Sustainability should be integrated in the business because this is where the issue and dilemmas have to be solved
Why water is the next net-zero environmental target

A dried cracked lake bed at Lake Oroville during a drought in Oroville, California, U.S., on Monday, Oct. 11, 2021.
David Paul Morris | Bloomberg | Getty Images


  • Net-zero pledges have become more common among companies and governments as concerns over climate change and the planet’s environment continue to grow.
  • While much of that has focused around curbing greenhouse gas emissions, there is a wave of net-zero pledges that focus on water.
  • The UN, whose COP26 climate conference takes place this week, is predicting that there will be a 40% shortfall in freshwater resources by 2030.

To date, the discussion around companies and governments moving to net-zero has mostly centered on greenhouse gas emissions goals. Also known as carbon neutrality, it requires entities to remove as much carbon dioxide and other greenhouse gases from the atmosphere as they release into it through efforts like restoring forests, using carbon capture technologies, or buying carbon offsets.

At the UN Climate Change Conference, also known as COP26 and which begins today, the topic of how world leaders plan to reduce emissions and meet the goals set by the 2015 Paris Agreement to reach net-zero emissions by 2050 will be front and center.

But there is another environmental pledge that several companies are now taking, focused on water.

Often called “water positive,” it centers on making water-intensive processes more efficient and putting more water back into a geographic area where a company operates than it takes out, something that is becoming more of a focus as water crises like shortages, overuse, and droughts impact areas across the globe, including across the western United States. The UN is currently predicting a 40% shortfall in freshwater resources by 2030.

That has led companies from BP to Facebook to Gap to all make pledges to replenish more water than used in their direct operations in the coming years. Water conservation is also a focus for a new color-dyeing process created by Ralph Lauren and Dow for a fabric-dyeing industry that uses trillions of gallons of water a year.

PepsiCo announced a plan in August that includes replenishing more than 100% of water used at all high-water-risk sites by 2030, while also reducing water use by 50%.

“The goal is really twofold,” Jim Andrew, PepsiCo chief sustainability officer, said at CNBC’s ESG Impact summit on Thursday. “We’re looking at the entire value chain. It’s really about how do we reduce across the whole system, the absolute amount of water that’s used. Everywhere in that chain. And then second, how do we replenish more than we end up using?”

Pepsi’s plan would cover more than 1,000 company-owned and third-party facilities globally, and Andrew said its partners “understand the business case and the imperative.”

For example, Pepsi’s Mexican brand Sabrita worked with a franchise bottler to take processing water used in ingredient processing and treat it so it became drinkable and then used it in a different food plant to wash potatoes. Andrew said that was able to reduce freshwater demand by 50%.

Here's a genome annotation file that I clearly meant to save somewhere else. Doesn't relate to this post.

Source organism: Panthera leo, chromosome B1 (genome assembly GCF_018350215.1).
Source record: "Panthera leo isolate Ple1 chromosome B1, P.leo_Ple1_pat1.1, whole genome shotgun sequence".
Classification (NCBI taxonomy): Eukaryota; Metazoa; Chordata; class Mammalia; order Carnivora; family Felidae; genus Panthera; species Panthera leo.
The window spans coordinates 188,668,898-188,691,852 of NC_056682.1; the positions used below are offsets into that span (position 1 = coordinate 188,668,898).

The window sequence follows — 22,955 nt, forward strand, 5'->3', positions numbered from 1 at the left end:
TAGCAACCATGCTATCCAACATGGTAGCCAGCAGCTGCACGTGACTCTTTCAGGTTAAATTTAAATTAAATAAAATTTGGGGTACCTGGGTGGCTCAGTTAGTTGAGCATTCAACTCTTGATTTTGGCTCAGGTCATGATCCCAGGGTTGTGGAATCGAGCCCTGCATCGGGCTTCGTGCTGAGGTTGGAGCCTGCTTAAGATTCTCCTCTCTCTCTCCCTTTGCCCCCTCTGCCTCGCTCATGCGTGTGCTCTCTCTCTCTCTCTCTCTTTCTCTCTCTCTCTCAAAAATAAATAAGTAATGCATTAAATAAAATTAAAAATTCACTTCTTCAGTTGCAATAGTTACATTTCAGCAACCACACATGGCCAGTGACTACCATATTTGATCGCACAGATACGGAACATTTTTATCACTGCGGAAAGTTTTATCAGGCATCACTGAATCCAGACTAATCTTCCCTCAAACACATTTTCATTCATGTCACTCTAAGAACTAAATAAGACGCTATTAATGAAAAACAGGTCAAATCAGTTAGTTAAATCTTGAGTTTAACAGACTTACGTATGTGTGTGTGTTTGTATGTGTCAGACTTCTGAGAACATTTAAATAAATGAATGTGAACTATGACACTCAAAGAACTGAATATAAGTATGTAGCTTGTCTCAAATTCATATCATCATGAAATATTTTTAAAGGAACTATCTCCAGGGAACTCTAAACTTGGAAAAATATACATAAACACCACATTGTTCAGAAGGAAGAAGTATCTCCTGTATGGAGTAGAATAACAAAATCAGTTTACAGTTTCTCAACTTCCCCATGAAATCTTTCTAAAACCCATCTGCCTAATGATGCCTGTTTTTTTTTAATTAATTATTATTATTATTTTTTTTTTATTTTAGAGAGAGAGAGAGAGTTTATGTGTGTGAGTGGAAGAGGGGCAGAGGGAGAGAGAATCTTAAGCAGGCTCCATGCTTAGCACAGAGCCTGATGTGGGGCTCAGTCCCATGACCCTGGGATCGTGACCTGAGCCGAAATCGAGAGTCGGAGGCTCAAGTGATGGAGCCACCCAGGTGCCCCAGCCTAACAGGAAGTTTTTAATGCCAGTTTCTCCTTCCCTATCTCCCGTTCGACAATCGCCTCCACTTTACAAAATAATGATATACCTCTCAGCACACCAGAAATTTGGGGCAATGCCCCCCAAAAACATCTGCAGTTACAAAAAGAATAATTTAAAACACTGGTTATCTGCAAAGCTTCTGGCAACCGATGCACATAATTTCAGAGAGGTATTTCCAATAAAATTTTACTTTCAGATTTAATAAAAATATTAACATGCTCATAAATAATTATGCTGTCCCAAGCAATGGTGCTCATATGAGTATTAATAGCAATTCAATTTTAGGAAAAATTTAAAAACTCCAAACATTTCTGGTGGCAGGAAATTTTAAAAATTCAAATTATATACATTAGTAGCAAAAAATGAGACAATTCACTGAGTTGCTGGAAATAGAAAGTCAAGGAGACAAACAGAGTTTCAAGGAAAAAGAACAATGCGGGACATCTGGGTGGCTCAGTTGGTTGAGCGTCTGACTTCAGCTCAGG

“This is the kind of example where we can work as a system; we can collaborate and we’re looking to replicate that in as many places as we can.”

Reducing water usage from production to customers

Some company efforts to reduce water usage are trying to get customers involved as well.

Verginie Helias, Procter & Gamble chief sustainability officer, said that while the company has committed to having net-zero emissions by 2040, it is also working on “a reduction through our downstream usage ­ — that’s basically our customers.”

“We touch five million people around the world every day through our brands, and 80% of P&G’s total footprint is basically in the use case,” she said. “That means basically when people use heated water to shave, to do their laundry, wash their hair, do their dishes and clean the floor — we can enable them to reduce their own emission through innovation.”

Helias pointed to the 50L Home platform, a coalition of companies coordinated by groups including the World Economic Forum and the World Business Council for Sustainable Development looking to encourage water and energy efficiency in households. The coalition’s name is a reference to reducing daily water use per person to 50 liters; in Europe that average currently stands at around 150 liters per person with other countries vastly outpacing that, she said.

Ikea joined the platform in August, noting that to reach its goal of being water positive by 2030 it would need to work with its customers. Fifteen percent of the company’s total water footprint comes from the water that runs through the taps and showers the company sells each year, it said in a statement.

That will require Ikea to work with other companies involved in the 50L Home Coalition such as P&G and Kohler to work together to find water-saving solutions. It is also developing a water-positive home offer, which would include water-efficient taps, showers, and dishwashers.

“Sustainability should be integrated in the business because this is where the issue and dilemmas have to be solved,” said Juvencio Maeztu, group CFO & deputy CEO of Ikea parent company Ingka.



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